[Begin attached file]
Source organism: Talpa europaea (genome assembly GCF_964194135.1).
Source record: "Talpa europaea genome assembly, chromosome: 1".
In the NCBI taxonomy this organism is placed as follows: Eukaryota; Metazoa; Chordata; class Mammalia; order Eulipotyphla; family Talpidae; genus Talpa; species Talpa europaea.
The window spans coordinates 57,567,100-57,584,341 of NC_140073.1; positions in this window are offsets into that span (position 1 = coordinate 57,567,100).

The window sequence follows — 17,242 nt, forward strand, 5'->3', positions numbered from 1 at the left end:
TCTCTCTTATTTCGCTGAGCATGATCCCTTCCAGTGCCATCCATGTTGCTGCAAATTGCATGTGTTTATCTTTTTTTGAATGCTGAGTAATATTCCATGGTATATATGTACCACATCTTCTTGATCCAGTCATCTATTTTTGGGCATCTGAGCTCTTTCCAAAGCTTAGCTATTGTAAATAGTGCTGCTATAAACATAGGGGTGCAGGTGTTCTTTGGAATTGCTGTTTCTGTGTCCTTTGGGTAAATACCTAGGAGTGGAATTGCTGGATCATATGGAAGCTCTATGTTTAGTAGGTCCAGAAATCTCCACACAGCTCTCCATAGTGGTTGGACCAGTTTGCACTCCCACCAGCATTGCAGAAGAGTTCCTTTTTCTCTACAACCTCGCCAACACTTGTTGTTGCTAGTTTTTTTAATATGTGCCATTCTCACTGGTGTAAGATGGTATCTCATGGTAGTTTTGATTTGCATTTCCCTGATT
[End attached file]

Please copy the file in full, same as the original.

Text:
Source organism: Talpa europaea (genome assembly GCF_964194135.1).
Source record: "Talpa europaea genome assembly, chromosome: 1".
In the NCBI taxonomy this organism is placed as follows: Eukaryota; Metazoa; Chordata; class Mammalia; order Eulipotyphla; family Talpidae; genus Talpa; species Talpa europaea.
The window spans coordinates 57,567,100-57,584,341 of NC_140073.1; positions in this window are offsets into that span (position 1 = coordinate 57,567,100).

The window sequence follows — 17,242 nt, forward strand, 5'->3', positions numbered from 1 at the left end:
TCTCTCTTATTTCGCTGAGCATGATCCCTTCCAGTGCCATCCATGTTGCTGCAAATTGCATGTGTTTATCTTTTTTTGAATGCTGAGTAATATTCCATGGTATATATGTACCACATCTTCTTGATCCAGTCATCTATTTTTGGGCATCTGAGCTCTTTCCAAAGCTTAGCTATTGTAAATAGTGCTGCTATAAACATAGGGGTGCAGGTGTTCTTTGGAATTGCTGTTTCTGTGTCCTTTGGGTAAATACCTAGGAGTGGAATTGCTGGATCATATGGAAGCTCTATGTTTAGTAGGTCCAGAAATCTCCACACAGCTCTCCATAGTGGTTGGACCAGTTTGCACTCCCACCAGCATTGCAGAAGAGTTCCTTTTTCTCTACAACCTCGCCAACACTTGTTGTTGCTAGTTTTTTTAATATGTGCCATTCTCACTGGTGTAAGATGGTATCTCATGGTAGTTTTGATTTGCATTTCCCTGATT